Speaking up against something that is wrong is what Mejia strived to do and encourages others to continue to do.

“Never stay quiet, always speak up, you will be heard and change starts with one person,” Mejia said.

There were groups of people that traveled from nearby cities to partake in what they believe is a “part of history”. Melinda Barrett and Diane Hagood from Oakhurst came to march for rights they felt passionately about.  

“It feels really important to let people know that we don’t all agree with what Donald Trump is saying. We feel everybody is equal and deserves their rights,” Barrett said. “There’s a lot of great things we have that he threatens like healthcare, equality, voting rights and the environment.”

Backlash from those against their actions was a concern for Barrett and the group she marched with. She was pleased with the support they received from those driving past the march.

“We’re getting a lot of support from the people driving by and really this is why we live in America, so that people can make their voices heard,” Barrett said.

The march also brought back a lot of memories for Hagood. This was not her first time being a part of a protest. Her actions began back during the times of the Vietnam War. She had the courage to come back and march for her beliefs.

“It takes a lot for me to want to go out in public and say I feel strongly and I do feel strongly about human rights,” Hagood said.

After being asked why she believed so many older people were coming back to march Hagood said it was because of all the new changes. There were now things up for debate that affect millions of people in America.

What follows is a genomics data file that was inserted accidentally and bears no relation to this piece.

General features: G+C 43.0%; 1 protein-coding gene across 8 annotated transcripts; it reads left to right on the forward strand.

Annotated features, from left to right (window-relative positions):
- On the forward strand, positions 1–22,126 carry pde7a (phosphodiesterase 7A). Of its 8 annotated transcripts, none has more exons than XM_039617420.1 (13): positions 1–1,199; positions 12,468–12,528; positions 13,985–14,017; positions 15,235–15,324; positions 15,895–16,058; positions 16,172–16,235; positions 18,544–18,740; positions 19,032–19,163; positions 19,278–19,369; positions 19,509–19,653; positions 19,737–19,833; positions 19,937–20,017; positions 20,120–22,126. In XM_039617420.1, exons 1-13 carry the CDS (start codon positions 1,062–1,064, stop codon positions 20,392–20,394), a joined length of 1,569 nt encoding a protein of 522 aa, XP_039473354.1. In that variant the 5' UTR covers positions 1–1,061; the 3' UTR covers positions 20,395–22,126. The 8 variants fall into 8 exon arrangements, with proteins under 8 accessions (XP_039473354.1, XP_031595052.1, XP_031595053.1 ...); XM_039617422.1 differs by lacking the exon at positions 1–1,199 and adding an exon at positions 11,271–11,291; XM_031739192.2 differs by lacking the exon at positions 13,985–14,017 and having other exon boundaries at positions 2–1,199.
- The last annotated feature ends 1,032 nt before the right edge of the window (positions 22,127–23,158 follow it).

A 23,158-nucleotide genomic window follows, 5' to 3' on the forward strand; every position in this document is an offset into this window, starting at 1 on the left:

“This is kind of a big wake-up call,” Hagood said. “I feel so many factors that affect people are at risk.”

There were also a large number of families that marched together in support of each other and what they believed in. There were strollers in the march as well as small toddlers marching with their own small signs.

Annie Flanagan came to march with her small children to show them the power and importance respecting everyone.

“We wanted to show our kids our ideals and values. We respect everyone and we think everyone should have equal rights,” Flanagan said, “The things that Trump says are not OK, we don’t want to normalize those by remaining silent.”

Flanagan is very pleased to see how large this movement was such a short amount of time. She believed that these issues affect so many people and they’re all raising their concerns.

“There’s marches going on all over the country and the world, and I think it shows that there are lots of people that aren’t OK with the things that Trump says and that we don’t support those kind of policies,” Flanagan said.

Flanagan traveled from Coarsegold. Her family debated on which city to attend the march.  

“We live in the foothills and we particularly came to Fresno because we knew it would be more diverse. It’s important for our kids to see that the world is diverse and our country’s diverse and that’s important and something to celebrate,” Flanagan said.

Kevin Flanagan, Annie’s husband, said Americans have the right to protest things we see that are unequal in our country.

“Welcome to democracy. This is democracy in action. It’s not always convenient but this is important and people fought and died for this right to be able to come out here,” Flanagan said, “We’re being totally peaceful, this is a beautiful thing especially here in Fresno. It’s beautiful to see other people here that share our values.”

Flanagan said that the American people will fight for what’s right until the end of time.
“I would say that the election was not the end but the beginning,” Flanagan said. “The fight goes on and we’re out here to show people that we’re going to fight for the things we believe in.”